Like foreign key constraints, this extra hoop means two explicit unit of work flushes as you change
User1 to a temp value, flush, change
User2 to the right value, flush, and finally change
User1 to the right value, flush and commit.
With deferred unique constraints, it is very simple to set
User1 to the new value, set
User2 to the new value, and have your ORM auto-flush. It will just work.
I was dumbfounded to learn about MySQL’s sql-mode option.
What kind of product:
With MySQL, you can use
ANSI mode, which affects such non-trivial things as it actually uses the same escape character as the SQL standard. Amazing!
PostgreSQL doesn’t screw around like this, it just always implements the standard.
Also hidden in the sql-mode docs was an option to make
NOT NULL actually mean
For example, adding the
TRADITIONAL SQL mode restores the sanity:
mysql> create table user (username varchar(50) not null); Query OK, 0 rows affected (0.00 sec) -- this works when it really should not mysql> insert into user () values (); Query OK, 1 row affected, 1 warning (0.00 sec) mysql> set sql_mode='ANSI'; Query OK, 0 rows affected (0.00 sec) mysql> insert into user () values (); Query OK, 1 row affected, 1 warning (0.00 sec) mysql> set sql_mode='ANSI,TRADITIONAL'; Query OK, 0 rows affected (0.00 sec) -- finally, it blows up mysql> insert into user () values (); ERROR 1364 (HY000): Field 'username' doesn't have a default value
So, does your MySQL database have some
NOT NULL columns? Are you really sure they don’t have
null values in them? Have you checked your SQL mode?
If you use PostgreSQL, you can be sure that your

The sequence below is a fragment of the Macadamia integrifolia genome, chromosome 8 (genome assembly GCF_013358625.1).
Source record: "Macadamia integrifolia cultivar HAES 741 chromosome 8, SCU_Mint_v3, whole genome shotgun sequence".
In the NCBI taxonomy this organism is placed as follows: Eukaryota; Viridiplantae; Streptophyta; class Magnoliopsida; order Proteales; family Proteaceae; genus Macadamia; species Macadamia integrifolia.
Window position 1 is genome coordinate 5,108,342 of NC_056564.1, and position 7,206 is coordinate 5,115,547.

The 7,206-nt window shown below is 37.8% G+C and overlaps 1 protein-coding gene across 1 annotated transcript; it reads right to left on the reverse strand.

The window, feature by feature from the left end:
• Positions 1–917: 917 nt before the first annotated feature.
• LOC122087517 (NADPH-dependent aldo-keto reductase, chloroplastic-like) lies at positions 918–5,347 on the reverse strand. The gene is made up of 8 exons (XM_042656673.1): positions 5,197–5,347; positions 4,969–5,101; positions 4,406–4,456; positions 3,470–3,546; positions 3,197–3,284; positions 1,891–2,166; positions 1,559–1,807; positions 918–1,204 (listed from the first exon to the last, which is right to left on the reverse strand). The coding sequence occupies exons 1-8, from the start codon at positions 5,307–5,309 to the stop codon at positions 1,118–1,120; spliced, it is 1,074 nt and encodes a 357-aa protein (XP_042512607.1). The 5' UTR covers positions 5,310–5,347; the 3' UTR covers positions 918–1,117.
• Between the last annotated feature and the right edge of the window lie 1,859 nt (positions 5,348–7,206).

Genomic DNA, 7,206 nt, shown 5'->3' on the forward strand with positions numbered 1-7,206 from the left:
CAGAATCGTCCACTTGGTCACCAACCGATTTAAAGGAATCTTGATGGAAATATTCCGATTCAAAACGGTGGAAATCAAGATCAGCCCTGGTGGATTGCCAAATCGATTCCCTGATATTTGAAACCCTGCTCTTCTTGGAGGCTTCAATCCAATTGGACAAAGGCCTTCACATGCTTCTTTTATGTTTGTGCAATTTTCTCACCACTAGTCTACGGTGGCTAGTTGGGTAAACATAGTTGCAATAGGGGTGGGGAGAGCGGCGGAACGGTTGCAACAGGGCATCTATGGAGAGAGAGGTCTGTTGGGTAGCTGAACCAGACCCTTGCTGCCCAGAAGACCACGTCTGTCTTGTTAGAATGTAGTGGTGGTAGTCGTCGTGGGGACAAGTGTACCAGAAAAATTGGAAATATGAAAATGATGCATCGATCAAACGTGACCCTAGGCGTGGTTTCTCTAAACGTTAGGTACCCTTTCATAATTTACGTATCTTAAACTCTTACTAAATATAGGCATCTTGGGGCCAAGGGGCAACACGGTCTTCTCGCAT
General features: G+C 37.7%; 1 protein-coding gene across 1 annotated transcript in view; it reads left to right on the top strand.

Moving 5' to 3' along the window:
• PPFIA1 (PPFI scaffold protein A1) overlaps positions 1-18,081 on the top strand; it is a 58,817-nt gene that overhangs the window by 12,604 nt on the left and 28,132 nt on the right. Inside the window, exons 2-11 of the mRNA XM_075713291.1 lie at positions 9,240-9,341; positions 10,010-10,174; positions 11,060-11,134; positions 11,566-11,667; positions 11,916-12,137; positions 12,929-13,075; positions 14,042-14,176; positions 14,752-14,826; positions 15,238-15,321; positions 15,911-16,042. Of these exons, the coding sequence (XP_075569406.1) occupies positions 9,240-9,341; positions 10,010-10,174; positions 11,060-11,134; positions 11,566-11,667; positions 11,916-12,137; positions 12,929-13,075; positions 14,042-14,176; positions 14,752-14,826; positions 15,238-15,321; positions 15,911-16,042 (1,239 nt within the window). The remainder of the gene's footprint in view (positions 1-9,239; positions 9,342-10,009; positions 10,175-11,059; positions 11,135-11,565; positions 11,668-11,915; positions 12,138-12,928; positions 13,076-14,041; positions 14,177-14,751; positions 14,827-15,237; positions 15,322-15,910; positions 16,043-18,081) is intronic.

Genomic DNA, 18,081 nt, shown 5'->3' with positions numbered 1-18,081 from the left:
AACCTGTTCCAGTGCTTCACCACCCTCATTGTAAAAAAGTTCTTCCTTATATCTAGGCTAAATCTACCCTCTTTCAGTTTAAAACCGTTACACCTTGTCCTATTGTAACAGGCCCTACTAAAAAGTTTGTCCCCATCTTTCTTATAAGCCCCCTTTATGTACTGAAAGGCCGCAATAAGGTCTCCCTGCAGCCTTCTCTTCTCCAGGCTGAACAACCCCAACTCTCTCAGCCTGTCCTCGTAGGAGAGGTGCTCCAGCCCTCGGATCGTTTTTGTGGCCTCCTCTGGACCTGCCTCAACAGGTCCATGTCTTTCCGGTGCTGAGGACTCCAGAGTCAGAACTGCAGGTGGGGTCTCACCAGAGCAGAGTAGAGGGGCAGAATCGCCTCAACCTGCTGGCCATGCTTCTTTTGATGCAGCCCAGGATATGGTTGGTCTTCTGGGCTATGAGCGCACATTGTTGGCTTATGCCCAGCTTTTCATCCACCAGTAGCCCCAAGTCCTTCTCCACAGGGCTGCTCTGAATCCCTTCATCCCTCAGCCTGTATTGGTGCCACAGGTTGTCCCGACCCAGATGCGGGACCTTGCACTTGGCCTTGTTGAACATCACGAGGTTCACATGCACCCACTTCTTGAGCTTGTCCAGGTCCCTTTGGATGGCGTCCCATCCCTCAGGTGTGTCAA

NOT NULL columns do not have
null values in them.
(Update: I was wrong–MySQL will not insert
null, but instead insert a default value, e.g. 0 for int or empty-string for strings. Personally, since I did not include a
DEFAULT clause in my DDL, I did not expect the database to add a
DEFAULT value for me.)
What would most developers assume happens if today you run:
CREATE TABLE employee ( id int, name varchar(50), created timestamp ); INSERT INTO employee (id, name, timestamp) (1, 'bob', NOW());
Then tomorrow you do:
UPDATE employee SET name = 'fred';
created? Yesterday, right? Ah ha! No. It’s today:
“With neither DEFAULT nor ON UPDATE clauses, it is the same as DEFAULT CURRENT_TIMESTAMP ON UPDATE CURRENT_TIMESTAMP.”
ON UPDATE CURRENT_TIMESTAMP? That means MySQL changes the column value each time you update the row.
What MySQL developer ever thought that this was a good default behavior? I’m trying to think if this is the worst offender of “least surprise” or the if
NOT REALLY NOT NULL is worse. It’s close.
To top it all off, MySQL error messages are a joke. This beauty:
Can't create table 'foo.#sql-338_90' (errno: 150)
Simply means “you tried to reference a non-existent table”.
For as long as MySQL has been around, and how many countless users have run into this issue, you’d think they’d consider displaying a better error message.
Even git is better at fixing its ease-of-use issues than MySQL.
More often than not, PostgreSQL errors say plainly what really went wrong.
Unfortunately, RDS is awesome, and RDS uses MySQL.
I, and many others, are pulling for Amazon to add PostgreSQL support. Maybe with the first-class replication in the 9.0 release, it will happen sooner rather than later. I can hope.